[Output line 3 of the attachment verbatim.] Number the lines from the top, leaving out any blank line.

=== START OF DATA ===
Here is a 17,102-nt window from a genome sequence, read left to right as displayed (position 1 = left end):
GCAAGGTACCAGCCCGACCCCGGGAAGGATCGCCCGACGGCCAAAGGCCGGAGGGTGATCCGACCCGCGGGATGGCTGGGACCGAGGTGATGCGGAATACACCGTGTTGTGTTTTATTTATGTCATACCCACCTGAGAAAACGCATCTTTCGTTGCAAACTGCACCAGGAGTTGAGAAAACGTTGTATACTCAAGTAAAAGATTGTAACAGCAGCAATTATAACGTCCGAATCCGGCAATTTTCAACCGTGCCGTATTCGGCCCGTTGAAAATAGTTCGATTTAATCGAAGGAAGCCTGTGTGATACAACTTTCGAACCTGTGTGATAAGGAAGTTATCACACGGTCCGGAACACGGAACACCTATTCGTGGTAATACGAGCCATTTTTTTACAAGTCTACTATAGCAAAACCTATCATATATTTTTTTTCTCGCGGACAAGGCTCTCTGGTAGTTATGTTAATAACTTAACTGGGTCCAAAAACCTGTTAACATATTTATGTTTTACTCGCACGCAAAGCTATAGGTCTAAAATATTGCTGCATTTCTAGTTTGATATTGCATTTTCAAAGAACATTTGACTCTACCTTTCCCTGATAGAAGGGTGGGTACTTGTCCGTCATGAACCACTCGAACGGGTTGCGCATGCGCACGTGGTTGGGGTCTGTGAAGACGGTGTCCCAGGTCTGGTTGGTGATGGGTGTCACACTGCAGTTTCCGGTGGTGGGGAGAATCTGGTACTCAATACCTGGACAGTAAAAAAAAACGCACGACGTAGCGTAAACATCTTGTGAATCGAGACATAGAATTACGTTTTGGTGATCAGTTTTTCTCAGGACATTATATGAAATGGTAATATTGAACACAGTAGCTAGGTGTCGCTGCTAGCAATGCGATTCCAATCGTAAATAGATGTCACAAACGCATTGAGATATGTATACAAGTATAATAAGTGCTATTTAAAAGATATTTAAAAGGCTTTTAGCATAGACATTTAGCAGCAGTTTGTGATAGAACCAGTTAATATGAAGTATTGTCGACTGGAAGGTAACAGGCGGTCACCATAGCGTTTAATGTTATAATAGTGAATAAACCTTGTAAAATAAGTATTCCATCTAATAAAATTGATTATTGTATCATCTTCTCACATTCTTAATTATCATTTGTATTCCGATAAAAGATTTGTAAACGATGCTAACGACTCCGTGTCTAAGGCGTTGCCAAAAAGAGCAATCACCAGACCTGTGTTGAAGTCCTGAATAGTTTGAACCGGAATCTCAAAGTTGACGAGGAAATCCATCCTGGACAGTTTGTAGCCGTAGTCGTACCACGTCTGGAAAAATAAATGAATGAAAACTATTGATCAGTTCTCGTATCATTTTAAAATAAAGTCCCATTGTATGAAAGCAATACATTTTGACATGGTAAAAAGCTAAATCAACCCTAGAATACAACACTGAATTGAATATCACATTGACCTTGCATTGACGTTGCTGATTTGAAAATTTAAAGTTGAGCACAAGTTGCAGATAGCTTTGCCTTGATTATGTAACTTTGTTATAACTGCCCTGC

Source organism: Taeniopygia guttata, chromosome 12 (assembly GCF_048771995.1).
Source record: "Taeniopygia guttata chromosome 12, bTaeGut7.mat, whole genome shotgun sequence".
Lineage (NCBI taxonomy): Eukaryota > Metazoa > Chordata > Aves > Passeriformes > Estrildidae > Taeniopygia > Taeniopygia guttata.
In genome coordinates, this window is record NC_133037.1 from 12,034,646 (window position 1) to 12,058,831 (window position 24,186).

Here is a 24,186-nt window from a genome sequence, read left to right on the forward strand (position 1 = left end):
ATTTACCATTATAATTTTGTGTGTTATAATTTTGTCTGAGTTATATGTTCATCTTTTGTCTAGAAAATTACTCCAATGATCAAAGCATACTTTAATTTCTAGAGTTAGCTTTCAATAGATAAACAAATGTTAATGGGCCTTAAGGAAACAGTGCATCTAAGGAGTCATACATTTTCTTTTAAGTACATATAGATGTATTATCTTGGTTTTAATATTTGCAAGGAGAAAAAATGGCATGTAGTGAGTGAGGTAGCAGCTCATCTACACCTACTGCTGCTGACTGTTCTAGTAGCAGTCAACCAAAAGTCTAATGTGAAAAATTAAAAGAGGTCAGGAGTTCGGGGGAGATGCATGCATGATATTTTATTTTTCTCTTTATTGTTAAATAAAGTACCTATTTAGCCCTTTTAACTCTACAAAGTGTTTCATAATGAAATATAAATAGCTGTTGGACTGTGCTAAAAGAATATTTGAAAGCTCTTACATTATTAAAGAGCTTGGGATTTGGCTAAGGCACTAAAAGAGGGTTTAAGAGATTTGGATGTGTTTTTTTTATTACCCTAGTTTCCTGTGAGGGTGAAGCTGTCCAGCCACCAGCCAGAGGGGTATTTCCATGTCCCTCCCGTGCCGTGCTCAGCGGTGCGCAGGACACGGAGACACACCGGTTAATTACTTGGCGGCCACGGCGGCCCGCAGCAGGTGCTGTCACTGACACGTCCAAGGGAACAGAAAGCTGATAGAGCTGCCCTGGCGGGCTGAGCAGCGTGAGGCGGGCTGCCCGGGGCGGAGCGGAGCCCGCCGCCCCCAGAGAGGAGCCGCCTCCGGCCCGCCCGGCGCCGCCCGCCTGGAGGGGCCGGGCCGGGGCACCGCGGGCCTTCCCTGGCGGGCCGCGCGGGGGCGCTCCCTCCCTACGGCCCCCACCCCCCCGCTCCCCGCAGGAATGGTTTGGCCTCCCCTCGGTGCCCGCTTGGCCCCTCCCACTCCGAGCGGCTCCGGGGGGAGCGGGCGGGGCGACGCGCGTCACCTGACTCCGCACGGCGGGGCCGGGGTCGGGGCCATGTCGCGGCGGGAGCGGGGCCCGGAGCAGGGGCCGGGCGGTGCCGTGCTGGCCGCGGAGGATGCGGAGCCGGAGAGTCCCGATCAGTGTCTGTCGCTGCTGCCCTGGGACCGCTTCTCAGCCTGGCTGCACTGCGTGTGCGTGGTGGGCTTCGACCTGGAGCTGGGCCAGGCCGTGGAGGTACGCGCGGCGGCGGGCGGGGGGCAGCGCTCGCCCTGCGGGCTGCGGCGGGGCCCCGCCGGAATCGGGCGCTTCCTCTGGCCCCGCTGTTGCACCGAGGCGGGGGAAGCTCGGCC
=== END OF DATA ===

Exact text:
Source organism: Taeniopygia guttata, chromosome 12 (assembly GCF_048771995.1).